Springtime on Earth is always a special time in the universe. It was in the springtime of 1916 when Albert Einstein published his general theory of relativity, a set of ideas that updated understandings of gravity and the cosmos established 250 years earlier by Isaac Newton. One of the first things Einstein taught the world was that, because the light we use to observe things flows at constant speed, both the time and distance of our observations change relative to one another. The idea that distance is relative is particularly meaningful for higher education in the springtime of 2020, as universities around the country like Nicholls work carefully and diligently during the current pandemic to deliver the best avenues of distance learning to their students.
Nicholls is no newcomer to distance education. In 1948, when Einstein was still dreaming of a grand theory to unify all the laws of physics, folks of the bayou region were no longer dreaming of going to college. The doors of Nicholls first opened in September of that year. Those doors, however, were not doors to a dormitory where students would reside during semesters of study. In fact, the campus would not see a dormitory for another 16 years. Nicholls would be a commuter campus, with classwork in Thibodaux and assignments and study undertaken at home from a distance.
The conundrum of getting students to campus from distant bayou villages along craggy, swampy highways was solved in advance by innovative local leadership. For the first time in the history of higher education in Louisiana, parishes would provide free transportation to college students to and from their homes. Beginning in 1948 in Lafourche and Terrebonne Parishes and continuing for almost four decades, school buses would carry hundreds of students to and from Nicholls every weekday — a model soon adopted by neighboring parishes and by other colleges around the state. Nicholls students would learn from professors on campus by day and then by evening continue learning at a distance from home. In between those times, the school bus served as a mobile student union, where commuting students could reinforce skills in English and math as well as card playing during rides that sometimes lasted two hours or more each way.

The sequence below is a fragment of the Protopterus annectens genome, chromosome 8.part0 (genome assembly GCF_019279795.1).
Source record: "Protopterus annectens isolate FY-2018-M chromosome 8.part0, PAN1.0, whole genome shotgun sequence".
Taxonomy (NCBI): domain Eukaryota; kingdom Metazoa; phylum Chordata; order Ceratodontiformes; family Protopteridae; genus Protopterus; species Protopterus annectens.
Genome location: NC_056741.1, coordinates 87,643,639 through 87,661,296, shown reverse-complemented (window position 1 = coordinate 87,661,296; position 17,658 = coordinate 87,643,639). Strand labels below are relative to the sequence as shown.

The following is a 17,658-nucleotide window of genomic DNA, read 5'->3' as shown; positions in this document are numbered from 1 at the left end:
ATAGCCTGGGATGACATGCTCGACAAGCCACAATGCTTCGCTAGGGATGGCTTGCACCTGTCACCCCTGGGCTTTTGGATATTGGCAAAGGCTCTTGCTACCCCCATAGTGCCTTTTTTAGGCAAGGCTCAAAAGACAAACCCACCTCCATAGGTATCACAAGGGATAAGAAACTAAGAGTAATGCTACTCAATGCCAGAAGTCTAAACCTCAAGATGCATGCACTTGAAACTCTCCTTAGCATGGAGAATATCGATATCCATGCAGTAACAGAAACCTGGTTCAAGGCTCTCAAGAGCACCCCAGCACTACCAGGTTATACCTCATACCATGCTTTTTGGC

The concept of busing students to classes wasn’t the only innovation in distance education that Nicholls would offer. To accommodate the needs of offshore oil field workers in its oil-rich service region, Nicholls began its now well-known “7-and-7” program in the summer of 1973 — the first of its kind in the state and likely the entire country. With this program, students employed by seven-day shiftwork could now take double-length classes in alternative onshore weeks and complete schoolwork and study both at home and the rig during off-duty hours. This innovative program was supported not only by the oil industry but also by faculty across disciplines who specially accommodated these students in addition to teaching classes during the normal weekly schedule. Nearly 150 students enrolled for the 7-and-7 program in its first year.
Further, seven decades of tropical disturbances prepared Nicholls to deliver college education from a distance. In late August 2005 when Hurricane Katrina interrupted the lives and Fall semesters for tens of thousands of university students in Louisiana, Nicholls was well-versed in accommodating students from devastated communities, meeting needs both locally and distantly from the New Orleans area. Offices for enrollment, transfers, housing and faculty all extended operations to help displaced students continue learning and remediate lost course time.
In an historical parallel to today’s situation at Nicholls and around the country, Einstein’s predecessor in the arena of gravitation theory, Isaac Newton, was forced to leave Trinity College in London in 1665 to avoid contracting the plague, which had become epidemic. Sequestered at his farmstead home, Woolsthorpe Manor, surrounded by sheep and apple orchards, Newton took advantage of distance and spent time deeply studying and thinking through the undergraduate lessons of his professors. By the time he returned to campus, he had invented a new form of mathematics, which today we call calculus. By embracing the new opportunities that distance learning affords during these times, imagine what Nicholls students can invent from their professor’s lessons in a place where falling tree fruit — like satsumas or mespilus — is softer and less concussive! – Dr. John Doucet
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Illustration by Sharon Doucet (BA ’78) Woolsthorpe Manner Springtime on Earth is always a special time in the universe. It was in the springtime of